Paris Fashion Week: the first act of Dior, YSL and Courrèges

Paris Fashion Week: the first act of Dior, YSL and Courrèges

Paris Fashion Week (running from 26 February to 5 March) is underway. The first to show their autumn-winter 2024 collections were Dior, with a collection inspired by Gabriella Crespi, celebrating the plural feminine and independence. And YSL, which presented a study on purity and nudity, inspired by the founder of the French fashion house. While Courrèges focused on trench coats and large bags.

Dior references

Maria Grazia Chiuri, creative director of the Dior woman, brought a collection to the catwalk that recalled the work of Italian designer and sculptor Gabriella Crespi. The link between Crespi and the brand is indeed strong. In the 1960s, her works decorated Dior boutiques, and she was also the muse of Marc Bohan, the brand’s creative director for almost thirty years. In 1967, Bohan launched “Miss Dior”, the first ready-to-wear collection that revolutionised the way people dressed in the wake of the youth revolution. Chiuri therefore approached that imagery, creating a collection designed for every type of woman. On the catwalk, short dresses and skirts paraded, precisely to underline that concept of freedom, leather jackets combined with miniskirts. Not only that: also both long and short dresses with fringes in lurex fabrics, contrasting brassieres over sweaters, patent leather boots with flat soles embellished with straps, gold buckles or beads.

The relationship with art and the archives

Chiuri’s collection does not lack a relationship with art. Indeed, the phrase “Miss Dior” was painted on many garments. The models walked around the works of Indian artist Shakuntala Kulkarni, who reflects on the female body and creates armours that constricts the body. This way, Chiuri drew attention to the contrast between those cages and her clothes. Anthony Vaccarello, creative director of YSL, also started from the archives to create a collection inspired by the nude look created by the founder in 1968. That chiffon dress protected but at the same time revealed, perfectly describing the approach of the new generation.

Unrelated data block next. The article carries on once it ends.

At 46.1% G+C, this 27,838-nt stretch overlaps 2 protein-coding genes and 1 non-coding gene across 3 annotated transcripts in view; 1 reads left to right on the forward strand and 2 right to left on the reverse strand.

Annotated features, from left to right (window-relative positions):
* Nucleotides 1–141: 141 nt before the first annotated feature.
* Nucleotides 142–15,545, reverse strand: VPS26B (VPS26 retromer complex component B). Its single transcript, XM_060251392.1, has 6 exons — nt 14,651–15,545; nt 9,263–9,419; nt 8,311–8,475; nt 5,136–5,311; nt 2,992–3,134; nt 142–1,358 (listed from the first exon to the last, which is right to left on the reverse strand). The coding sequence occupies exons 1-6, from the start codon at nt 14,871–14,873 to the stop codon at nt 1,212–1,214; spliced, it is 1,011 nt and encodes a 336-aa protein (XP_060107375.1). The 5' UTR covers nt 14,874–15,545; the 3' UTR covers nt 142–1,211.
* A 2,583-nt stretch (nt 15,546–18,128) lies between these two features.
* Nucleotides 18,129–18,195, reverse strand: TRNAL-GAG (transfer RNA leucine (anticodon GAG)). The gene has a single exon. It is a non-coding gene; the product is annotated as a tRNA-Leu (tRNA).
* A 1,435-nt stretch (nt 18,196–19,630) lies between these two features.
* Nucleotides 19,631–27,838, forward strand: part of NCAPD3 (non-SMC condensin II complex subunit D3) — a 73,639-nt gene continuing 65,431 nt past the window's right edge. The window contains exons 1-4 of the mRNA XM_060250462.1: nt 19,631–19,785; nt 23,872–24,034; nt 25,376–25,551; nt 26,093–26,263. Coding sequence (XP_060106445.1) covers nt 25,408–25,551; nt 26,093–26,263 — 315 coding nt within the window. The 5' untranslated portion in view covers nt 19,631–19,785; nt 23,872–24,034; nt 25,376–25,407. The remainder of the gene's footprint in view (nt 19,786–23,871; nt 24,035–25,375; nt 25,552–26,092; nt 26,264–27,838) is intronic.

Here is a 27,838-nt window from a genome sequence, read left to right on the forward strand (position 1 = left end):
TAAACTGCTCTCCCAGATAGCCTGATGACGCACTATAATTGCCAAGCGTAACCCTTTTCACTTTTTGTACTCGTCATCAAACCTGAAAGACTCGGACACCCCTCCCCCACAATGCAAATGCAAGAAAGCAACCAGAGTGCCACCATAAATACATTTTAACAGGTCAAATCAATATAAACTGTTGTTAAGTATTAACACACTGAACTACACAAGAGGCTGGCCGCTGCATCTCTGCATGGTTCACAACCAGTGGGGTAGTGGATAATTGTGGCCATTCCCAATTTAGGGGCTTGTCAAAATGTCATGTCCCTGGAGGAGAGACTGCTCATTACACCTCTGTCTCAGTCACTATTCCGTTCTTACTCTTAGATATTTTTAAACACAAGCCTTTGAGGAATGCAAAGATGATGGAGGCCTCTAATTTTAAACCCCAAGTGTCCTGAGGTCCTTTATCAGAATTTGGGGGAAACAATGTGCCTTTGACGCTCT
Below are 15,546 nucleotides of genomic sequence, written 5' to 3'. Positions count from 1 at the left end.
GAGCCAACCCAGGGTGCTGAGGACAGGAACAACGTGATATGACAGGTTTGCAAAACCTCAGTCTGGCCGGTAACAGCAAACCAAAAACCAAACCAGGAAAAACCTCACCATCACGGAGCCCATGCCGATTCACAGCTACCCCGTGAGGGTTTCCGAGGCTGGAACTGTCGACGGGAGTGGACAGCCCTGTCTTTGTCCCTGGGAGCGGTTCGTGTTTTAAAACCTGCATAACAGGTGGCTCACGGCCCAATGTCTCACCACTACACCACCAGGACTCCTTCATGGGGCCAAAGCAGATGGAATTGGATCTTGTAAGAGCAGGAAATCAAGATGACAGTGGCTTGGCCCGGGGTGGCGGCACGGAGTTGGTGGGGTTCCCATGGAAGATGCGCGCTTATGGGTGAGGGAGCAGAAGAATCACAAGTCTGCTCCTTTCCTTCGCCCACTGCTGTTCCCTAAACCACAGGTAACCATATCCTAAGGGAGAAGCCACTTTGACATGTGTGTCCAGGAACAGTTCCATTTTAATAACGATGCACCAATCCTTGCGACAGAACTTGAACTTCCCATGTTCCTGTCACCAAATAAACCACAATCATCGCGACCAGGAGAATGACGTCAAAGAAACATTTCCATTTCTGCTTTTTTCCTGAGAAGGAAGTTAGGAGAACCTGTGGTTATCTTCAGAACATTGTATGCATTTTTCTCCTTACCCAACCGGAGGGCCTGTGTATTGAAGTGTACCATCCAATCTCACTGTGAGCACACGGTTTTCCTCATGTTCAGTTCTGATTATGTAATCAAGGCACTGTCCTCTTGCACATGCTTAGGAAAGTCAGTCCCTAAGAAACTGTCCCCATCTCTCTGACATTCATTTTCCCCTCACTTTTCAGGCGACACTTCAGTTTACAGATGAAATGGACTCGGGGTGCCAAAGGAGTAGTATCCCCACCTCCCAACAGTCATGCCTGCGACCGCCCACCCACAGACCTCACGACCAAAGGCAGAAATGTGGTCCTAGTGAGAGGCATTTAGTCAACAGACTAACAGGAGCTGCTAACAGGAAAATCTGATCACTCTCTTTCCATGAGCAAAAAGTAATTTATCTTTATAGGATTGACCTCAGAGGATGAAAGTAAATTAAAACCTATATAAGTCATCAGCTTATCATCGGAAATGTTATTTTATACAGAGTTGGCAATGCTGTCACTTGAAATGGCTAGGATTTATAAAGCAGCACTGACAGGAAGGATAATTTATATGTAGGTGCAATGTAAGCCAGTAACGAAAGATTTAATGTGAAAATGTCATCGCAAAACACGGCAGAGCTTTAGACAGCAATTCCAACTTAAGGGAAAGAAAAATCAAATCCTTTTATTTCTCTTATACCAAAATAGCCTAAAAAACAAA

Purity and length

Vaccarello brings to the catwalk a collection that speaks of purity, thanks to the play of transparencies. And thanks to dresses made of tights that leave the body visible, in a palette ranging from nude colours to red. To embellish the outfits, the designer has included marabou feathers (another hallmark of the brand), light turbans, maxi coats, glass jewellery and lush bags, also covered in feathers. On the other hand, Nicolas Di Felice, creative director of Courrèges, has put together a collection of long trench coats and tight-fitting skirts in black leather, asymmetrically cut tops as well in leather or denim, and large bags.

In the photos (from their own digital channels) Dior, Courrèges and YSL looks

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